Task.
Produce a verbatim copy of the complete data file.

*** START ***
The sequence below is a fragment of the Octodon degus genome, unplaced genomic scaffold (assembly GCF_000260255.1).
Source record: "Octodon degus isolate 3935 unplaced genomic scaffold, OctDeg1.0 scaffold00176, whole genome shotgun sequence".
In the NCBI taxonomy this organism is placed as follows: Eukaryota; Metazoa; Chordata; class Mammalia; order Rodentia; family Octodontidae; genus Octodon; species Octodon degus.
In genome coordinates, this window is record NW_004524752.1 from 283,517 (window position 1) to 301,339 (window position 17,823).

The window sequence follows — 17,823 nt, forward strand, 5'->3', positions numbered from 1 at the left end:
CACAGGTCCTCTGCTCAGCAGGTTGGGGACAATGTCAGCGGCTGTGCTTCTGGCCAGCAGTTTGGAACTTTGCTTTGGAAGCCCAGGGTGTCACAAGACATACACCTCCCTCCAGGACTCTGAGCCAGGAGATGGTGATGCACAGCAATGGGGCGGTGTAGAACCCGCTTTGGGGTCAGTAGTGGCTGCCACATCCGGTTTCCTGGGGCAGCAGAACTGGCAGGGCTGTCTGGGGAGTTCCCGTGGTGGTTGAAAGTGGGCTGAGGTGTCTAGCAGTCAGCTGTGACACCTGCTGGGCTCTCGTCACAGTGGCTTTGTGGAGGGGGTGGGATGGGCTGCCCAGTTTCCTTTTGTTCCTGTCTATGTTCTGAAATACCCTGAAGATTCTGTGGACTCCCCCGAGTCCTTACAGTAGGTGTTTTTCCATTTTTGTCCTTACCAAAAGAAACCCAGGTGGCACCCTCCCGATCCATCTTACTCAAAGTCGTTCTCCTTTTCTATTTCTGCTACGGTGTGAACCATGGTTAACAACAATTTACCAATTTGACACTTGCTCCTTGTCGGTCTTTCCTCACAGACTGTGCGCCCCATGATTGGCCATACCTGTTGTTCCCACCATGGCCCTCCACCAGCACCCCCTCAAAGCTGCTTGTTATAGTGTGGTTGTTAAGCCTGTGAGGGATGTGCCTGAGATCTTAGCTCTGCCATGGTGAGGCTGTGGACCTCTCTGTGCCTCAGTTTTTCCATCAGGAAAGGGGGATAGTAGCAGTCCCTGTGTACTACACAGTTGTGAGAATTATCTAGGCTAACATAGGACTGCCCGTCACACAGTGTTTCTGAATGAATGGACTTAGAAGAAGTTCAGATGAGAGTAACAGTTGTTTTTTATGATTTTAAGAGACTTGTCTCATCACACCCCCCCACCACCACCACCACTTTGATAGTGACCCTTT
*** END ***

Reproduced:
The sequence below is a fragment of the Octodon degus genome, unplaced genomic scaffold (assembly GCF_000260255.1).
Source record: "Octodon degus isolate 3935 unplaced genomic scaffold, OctDeg1.0 scaffold00176, whole genome shotgun sequence".
In the NCBI taxonomy this organism is placed as follows: Eukaryota; Metazoa; Chordata; class Mammalia; order Rodentia; family Octodontidae; genus Octodon; species Octodon degus.
In genome coordinates, this window is record NW_004524752.1 from 283,517 (window position 1) to 301,339 (window position 17,823).

The window sequence follows — 17,823 nt, forward strand, 5'->3', positions numbered from 1 at the left end:
CACAGGTCCTCTGCTCAGCAGGTTGGGGACAATGTCAGCGGCTGTGCTTCTGGCCAGCAGTTTGGAACTTTGCTTTGGAAGCCCAGGGTGTCACAAGACATACACCTCCCTCCAGGACTCTGAGCCAGGAGATGGTGATGCACAGCAATGGGGCGGTGTAGAACCCGCTTTGGGGTCAGTAGTGGCTGCCACATCCGGTTTCCTGGGGCAGCAGAACTGGCAGGGCTGTCTGGGGAGTTCCCGTGGTGGTTGAAAGTGGGCTGAGGTGTCTAGCAGTCAGCTGTGACACCTGCTGGGCTCTCGTCACAGTGGCTTTGTGGAGGGGGTGGGATGGGCTGCCCAGTTTCCTTTTGTTCCTGTCTATGTTCTGAAATACCCTGAAGATTCTGTGGACTCCCCCGAGTCCTTACAGTAGGTGTTTTTCCATTTTTGTCCTTACCAAAAGAAACCCAGGTGGCACCCTCCCGATCCATCTTACTCAAAGTCGTTCTCCTTTTCTATTTCTGCTACGGTGTGAACCATGGTTAACAACAATTTACCAATTTGACACTTGCTCCTTGTCGGTCTTTCCTCACAGACTGTGCGCCCCATGATTGGCCATACCTGTTGTTCCCACCATGGCCCTCCACCAGCACCCCCTCAAAGCTGCTTGTTATAGTGTGGTTGTTAAGCCTGTGAGGGATGTGCCTGAGATCTTAGCTCTGCCATGGTGAGGCTGTGGACCTCTCTGTGCCTCAGTTTTTCCATCAGGAAAGGGGGATAGTAGCAGTCCCTGTGTACTACACAGTTGTGAGAATTATCTAGGCTAACATAGGACTGCCCGTCACACAGTGTTTCTGAATGAATGGACTTAGAAGAAGTTCAGATGAGAGTAACAGTTGTTTTTTATGATTTTAAGAGACTTGTCTCATCACACCCCCCCACCACCACCACCACTTTGATAGTGACCCTTT